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other retreat, and the latter to command respect for the character of that distinguished individual whose dissolution was of such account, and to add interest to the loss which the nation would sustain at his death. It would rather seem, however, that this connecting the safety of the fugitive with the most religious cities in the commonwealth, and particularly with the decease of him who was at the head of them all, was designed to prefigure the refuge for sinners from the wrath of God, and the dependence it has on the death of him of whom the high priest himself was a type,

Such, moreover, seems to be taught by the words of the Apostle, Heb. vi. 17, 18, where, speaking of the strong consolation believers have from the oath and promise of God, he describes them as having “Aed for refuge to lay hold upon the hope set before them;" and again, when writing to the Philippians, iii. 9, expresses it as his great concern to be found in Christ, which seems to be an allusion to the anxiety of the man-slayer to be found in one of the cities of refuge.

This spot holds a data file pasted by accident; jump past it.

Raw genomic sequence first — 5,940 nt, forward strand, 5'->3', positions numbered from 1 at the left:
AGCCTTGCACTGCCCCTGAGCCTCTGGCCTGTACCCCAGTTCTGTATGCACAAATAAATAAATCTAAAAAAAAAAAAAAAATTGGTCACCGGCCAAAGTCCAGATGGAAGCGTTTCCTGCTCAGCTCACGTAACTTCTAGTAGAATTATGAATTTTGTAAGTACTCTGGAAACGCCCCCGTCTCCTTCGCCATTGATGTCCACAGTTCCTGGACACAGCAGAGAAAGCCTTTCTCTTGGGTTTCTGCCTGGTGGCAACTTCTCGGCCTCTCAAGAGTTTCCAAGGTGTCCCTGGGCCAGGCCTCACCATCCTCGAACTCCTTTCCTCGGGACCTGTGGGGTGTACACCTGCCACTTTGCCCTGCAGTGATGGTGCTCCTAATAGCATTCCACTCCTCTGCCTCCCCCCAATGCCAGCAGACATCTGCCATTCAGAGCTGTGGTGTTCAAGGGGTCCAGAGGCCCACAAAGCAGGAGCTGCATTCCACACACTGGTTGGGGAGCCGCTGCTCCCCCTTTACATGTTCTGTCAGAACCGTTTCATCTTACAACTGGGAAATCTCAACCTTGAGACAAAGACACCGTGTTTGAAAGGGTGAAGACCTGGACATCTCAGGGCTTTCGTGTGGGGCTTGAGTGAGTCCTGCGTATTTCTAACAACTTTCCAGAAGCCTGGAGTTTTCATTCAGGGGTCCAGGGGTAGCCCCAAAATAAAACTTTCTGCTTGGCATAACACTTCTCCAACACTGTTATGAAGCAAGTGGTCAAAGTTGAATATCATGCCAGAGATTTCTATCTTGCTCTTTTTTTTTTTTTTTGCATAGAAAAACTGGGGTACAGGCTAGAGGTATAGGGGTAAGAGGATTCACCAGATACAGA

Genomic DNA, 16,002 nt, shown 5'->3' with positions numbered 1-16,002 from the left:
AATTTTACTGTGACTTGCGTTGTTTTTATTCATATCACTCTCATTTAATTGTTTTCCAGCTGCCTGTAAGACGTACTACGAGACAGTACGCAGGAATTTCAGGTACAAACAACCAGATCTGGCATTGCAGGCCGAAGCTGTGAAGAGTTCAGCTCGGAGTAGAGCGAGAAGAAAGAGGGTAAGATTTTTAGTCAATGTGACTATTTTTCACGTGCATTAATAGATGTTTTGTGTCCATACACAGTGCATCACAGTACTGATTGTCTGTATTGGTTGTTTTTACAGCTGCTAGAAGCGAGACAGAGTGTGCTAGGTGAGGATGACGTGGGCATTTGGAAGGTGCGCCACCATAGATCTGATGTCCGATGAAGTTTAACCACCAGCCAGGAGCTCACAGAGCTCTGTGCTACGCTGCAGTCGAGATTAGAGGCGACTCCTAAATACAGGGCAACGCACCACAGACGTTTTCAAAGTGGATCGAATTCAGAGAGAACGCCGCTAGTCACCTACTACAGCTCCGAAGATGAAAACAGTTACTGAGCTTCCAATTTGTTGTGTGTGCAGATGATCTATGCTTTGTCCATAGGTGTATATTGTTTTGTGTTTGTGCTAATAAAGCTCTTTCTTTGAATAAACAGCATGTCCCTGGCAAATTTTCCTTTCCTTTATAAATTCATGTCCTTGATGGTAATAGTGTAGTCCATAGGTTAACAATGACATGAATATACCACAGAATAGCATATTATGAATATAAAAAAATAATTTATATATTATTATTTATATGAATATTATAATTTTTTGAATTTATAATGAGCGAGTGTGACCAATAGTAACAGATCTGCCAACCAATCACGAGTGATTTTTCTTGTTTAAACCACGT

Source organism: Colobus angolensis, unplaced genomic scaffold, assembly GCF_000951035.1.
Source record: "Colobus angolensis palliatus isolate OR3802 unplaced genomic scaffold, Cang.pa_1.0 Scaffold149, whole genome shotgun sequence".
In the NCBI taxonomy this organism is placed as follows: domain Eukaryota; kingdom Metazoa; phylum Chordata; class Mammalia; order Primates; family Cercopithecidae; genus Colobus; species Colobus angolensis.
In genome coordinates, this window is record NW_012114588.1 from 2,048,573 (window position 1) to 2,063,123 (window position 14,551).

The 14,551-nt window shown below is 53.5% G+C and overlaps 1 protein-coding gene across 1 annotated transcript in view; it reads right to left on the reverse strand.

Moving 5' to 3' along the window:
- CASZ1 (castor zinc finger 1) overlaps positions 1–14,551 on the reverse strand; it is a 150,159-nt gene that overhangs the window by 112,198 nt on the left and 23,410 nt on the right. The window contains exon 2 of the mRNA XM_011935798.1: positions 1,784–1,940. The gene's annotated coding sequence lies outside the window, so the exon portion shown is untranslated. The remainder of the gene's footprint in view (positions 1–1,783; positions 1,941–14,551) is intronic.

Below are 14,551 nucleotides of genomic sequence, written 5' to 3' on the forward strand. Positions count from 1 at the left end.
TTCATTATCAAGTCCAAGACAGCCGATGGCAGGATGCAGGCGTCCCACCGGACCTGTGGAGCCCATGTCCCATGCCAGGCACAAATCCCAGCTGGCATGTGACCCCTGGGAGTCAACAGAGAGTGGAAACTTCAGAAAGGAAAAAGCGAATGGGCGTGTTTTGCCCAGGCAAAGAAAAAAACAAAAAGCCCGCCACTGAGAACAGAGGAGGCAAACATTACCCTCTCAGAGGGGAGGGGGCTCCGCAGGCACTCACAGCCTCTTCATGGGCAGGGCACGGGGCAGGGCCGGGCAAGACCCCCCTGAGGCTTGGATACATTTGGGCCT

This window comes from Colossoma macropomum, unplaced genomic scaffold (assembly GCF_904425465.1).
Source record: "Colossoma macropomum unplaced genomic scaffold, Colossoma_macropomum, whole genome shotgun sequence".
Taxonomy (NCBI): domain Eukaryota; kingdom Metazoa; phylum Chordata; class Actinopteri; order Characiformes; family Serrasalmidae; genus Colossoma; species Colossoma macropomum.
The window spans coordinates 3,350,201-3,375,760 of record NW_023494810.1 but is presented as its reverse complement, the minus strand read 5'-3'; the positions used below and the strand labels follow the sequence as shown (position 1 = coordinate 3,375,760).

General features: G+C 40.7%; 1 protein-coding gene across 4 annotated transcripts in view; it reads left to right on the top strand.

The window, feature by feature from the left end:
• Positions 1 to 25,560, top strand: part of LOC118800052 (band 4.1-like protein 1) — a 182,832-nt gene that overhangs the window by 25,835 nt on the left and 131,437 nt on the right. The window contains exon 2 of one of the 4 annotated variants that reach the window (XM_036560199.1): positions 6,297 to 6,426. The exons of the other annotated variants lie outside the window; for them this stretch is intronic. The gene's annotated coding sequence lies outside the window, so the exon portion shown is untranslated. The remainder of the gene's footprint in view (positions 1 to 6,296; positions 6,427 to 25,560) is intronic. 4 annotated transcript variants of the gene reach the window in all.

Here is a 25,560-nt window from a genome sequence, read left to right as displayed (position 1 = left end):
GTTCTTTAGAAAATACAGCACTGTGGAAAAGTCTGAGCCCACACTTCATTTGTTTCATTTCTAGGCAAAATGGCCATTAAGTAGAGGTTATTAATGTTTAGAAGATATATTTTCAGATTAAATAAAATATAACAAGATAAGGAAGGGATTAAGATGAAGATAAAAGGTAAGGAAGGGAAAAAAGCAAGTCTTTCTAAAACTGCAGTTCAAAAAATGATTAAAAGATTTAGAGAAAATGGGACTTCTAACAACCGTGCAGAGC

Taking these considerations, then, as sufficient to establish the claims of this institution to the character of a type, let us now proceed to inquire in what respects it was so intended. It appears, first, in the character of the institution itself; and second, in some of the circumstances connected with the enjoyment of its advantages.

I. In the character of the institution itself.

1. It was designed to facilitate, and not to defeat, the ends of justice. The person by whom blood had been shed did not find this an indiscriminate refuge, at least as to its continuance, but only an asylum until his case should be fairly inquired into, with a view to future proceedings; and if, upon examination, it should be found that he was verily guilty of blood, then nothing could screen him, but he was to be put to death by the very persons by whom he had for a time been protected. Thus a regard to justice and integrity was maintained in connection with a due allowance for the infirmities of human nature.